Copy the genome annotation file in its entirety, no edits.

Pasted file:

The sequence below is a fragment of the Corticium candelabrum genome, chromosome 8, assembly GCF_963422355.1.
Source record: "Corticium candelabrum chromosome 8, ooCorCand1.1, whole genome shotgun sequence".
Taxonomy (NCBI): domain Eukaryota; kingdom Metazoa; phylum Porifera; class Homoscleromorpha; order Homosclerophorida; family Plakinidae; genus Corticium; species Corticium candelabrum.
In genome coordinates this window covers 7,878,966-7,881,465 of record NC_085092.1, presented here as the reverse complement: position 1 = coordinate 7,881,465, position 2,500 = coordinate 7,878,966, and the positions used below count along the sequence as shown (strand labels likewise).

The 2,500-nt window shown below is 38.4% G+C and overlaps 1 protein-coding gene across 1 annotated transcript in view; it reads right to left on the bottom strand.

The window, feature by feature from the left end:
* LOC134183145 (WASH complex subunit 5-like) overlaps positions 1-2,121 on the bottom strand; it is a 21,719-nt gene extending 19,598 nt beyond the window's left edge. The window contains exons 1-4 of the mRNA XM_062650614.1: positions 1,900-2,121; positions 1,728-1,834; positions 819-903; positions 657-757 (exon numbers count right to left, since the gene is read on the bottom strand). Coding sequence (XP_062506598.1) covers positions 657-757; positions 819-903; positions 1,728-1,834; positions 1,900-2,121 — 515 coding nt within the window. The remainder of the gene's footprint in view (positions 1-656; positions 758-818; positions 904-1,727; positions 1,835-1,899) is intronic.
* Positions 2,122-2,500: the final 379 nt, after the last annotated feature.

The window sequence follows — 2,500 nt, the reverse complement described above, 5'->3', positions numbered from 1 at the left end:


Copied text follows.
The sequence below is a fragment of the Corticium candelabrum genome, chromosome 8, assembly GCF_963422355.1.
Source record: "Corticium candelabrum chromosome 8, ooCorCand1.1, whole genome shotgun sequence".
Taxonomy (NCBI): domain Eukaryota; kingdom Metazoa; phylum Porifera; class Homoscleromorpha; order Homosclerophorida; family Plakinidae; genus Corticium; species Corticium candelabrum.
In genome coordinates this window covers 7,878,966-7,881,465 of record NC_085092.1, presented here as the reverse complement: position 1 = coordinate 7,881,465, position 2,500 = coordinate 7,878,966, and the positions used below count along the sequence as shown (strand labels likewise).

The 2,500-nt window shown below is 38.4% G+C and overlaps 1 protein-coding gene across 1 annotated transcript in view; it reads right to left on the bottom strand.

The window, feature by feature from the left end:
* LOC134183145 (WASH complex subunit 5-like) overlaps positions 1-2,121 on the bottom strand; it is a 21,719-nt gene extending 19,598 nt beyond the window's left edge. The window contains exons 1-4 of the mRNA XM_062650614.1: positions 1,900-2,121; positions 1,728-1,834; positions 819-903; positions 657-757 (exon numbers count right to left, since the gene is read on the bottom strand). Coding sequence (XP_062506598.1) covers positions 657-757; positions 819-903; positions 1,728-1,834; positions 1,900-2,121 — 515 coding nt within the window. The remainder of the gene's footprint in view (positions 1-656; positions 758-818; positions 904-1,727; positions 1,835-1,899) is intronic.
* Positions 2,122-2,500: the final 379 nt, after the last annotated feature.

The window sequence follows — 2,500 nt, the reverse complement described above, 5'->3', positions numbered from 1 at the left end: